No better place to beg for help than over some Chinese food. Levene eats with Williamson, and tries to convince the ice cold office manager to give him the premium leads. The two talk about it pretty much for the entire first scene of the play.
Talking is like Levene's super power, and he talks and talks about his past and his reputation and why Williamson needs to give him the good leads.
Williamson, never one to be moved by talking, says no, and tells Levene that he's out. Yep, the old guy is about to be finished with the company.
Clinging to any chance he has to survive, Levene offers Williamson a cut of his sales in exchange for the good leads. Williamson wants a bigger cut than Levene offers, and he wants cold hard cash up front. Levene agrees to the terms, but doesn't have the cash on hand.
Speaking of ice cold, Williamson instantly goes back on the deal, and Levene is left begging for cut-rate leads. They leave the restaurant and Levene has conveniently left his wallet behind.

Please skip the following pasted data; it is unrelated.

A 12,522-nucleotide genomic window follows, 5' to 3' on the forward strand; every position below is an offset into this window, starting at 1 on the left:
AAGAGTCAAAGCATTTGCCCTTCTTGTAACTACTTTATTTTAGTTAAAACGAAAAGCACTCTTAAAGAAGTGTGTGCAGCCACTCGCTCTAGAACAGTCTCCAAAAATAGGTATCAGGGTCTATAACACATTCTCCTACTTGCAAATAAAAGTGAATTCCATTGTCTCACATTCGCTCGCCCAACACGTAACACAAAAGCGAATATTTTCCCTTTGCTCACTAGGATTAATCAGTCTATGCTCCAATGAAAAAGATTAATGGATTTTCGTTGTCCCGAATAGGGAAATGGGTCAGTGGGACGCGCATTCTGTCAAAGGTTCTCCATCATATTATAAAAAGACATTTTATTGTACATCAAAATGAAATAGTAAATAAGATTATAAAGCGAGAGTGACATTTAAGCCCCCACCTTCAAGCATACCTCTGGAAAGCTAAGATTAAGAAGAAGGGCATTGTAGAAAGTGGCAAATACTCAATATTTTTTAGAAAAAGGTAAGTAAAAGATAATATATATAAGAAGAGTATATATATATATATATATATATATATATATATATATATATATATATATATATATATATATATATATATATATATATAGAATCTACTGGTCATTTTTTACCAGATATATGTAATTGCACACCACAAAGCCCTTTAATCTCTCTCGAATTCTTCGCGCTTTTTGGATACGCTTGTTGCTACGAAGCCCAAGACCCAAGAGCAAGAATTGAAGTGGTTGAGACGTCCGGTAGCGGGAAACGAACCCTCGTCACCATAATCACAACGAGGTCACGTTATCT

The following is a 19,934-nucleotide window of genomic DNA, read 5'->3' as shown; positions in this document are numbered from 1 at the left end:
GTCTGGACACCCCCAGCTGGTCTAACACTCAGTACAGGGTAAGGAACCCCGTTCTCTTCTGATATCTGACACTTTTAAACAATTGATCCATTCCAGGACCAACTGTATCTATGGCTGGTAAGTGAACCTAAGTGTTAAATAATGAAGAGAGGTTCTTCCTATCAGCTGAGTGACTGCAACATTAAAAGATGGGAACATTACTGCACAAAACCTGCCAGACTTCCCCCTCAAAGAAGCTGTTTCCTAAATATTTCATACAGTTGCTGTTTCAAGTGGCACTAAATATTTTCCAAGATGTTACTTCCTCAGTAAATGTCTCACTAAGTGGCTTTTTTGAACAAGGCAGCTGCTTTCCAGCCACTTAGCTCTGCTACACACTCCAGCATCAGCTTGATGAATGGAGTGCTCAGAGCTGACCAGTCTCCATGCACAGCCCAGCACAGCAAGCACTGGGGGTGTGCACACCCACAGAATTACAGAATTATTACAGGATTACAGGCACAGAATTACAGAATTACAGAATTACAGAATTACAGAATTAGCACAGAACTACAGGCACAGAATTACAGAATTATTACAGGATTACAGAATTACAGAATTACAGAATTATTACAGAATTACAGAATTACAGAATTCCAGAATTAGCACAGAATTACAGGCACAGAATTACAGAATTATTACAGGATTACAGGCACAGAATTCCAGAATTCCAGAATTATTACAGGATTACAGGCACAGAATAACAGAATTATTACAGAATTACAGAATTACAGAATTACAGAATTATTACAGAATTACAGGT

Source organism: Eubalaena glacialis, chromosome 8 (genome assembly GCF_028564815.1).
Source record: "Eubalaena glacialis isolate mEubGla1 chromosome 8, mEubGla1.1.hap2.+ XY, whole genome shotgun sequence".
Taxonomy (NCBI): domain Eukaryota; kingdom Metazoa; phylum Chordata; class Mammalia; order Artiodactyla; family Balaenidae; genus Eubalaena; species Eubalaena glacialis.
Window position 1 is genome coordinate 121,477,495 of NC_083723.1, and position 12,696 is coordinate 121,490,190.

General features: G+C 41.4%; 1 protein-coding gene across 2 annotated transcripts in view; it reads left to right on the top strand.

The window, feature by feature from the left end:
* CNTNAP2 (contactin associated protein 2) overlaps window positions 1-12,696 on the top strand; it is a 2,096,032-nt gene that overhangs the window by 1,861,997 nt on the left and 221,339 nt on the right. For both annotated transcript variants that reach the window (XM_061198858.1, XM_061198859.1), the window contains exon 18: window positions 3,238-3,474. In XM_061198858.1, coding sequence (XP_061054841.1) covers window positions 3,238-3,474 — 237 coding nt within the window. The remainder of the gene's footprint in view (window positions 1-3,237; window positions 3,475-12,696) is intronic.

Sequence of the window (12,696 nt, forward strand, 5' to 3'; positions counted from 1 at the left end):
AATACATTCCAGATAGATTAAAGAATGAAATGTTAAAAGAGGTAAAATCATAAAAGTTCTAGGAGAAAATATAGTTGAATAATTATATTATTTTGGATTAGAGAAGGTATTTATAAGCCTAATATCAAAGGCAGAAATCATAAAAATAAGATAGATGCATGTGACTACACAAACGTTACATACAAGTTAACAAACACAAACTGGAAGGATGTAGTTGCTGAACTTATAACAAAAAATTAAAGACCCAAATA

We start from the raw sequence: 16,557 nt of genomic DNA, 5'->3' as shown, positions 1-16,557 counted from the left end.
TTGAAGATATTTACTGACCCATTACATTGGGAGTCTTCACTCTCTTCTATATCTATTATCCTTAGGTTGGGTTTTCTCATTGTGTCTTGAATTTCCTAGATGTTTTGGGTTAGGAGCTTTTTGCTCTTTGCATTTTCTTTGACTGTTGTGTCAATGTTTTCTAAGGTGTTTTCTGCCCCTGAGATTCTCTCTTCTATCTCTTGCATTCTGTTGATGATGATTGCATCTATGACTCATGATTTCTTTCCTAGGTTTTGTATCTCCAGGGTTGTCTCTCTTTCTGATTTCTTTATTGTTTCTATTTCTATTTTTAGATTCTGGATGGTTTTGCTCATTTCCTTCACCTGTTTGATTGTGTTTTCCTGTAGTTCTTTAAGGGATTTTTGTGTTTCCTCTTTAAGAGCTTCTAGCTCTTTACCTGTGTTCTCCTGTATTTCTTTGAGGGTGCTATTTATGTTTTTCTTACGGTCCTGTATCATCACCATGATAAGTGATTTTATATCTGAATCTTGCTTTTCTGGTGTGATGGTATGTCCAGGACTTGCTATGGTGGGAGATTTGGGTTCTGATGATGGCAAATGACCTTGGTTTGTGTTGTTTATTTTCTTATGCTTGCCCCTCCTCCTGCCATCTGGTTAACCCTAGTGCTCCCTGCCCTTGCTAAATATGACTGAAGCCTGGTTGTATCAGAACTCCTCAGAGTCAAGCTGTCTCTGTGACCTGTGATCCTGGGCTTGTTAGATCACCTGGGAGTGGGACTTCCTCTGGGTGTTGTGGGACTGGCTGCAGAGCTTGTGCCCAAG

You know how when you're exhausted and everything starts to seem miserable and then you go home and get a really good night's sleep and the next day you're like a whole new person and the world looks great? That's Levene when he enters in Act 2. He's like a whole new guy.
Like a conquering hero or a returned king, Levene shares the tale of an $82,000 sale he made that very morning. Even Ricky Roma is impressed.
After telling his story, Levene helps Roma out by pretending to be his high-end client in order to trick Lingk.
In a final showdown, Levene tells Williamson off. Unfortunately, Levene's words get the best of him, and he basically outs himself as the guy who broke into the office.
Time to beg again. Levene offers Williamson all kinds of deals if he'll let him off the hook, but no dice. Levene is done for.
Defeated, Levene heads to the back office to talk to the cops.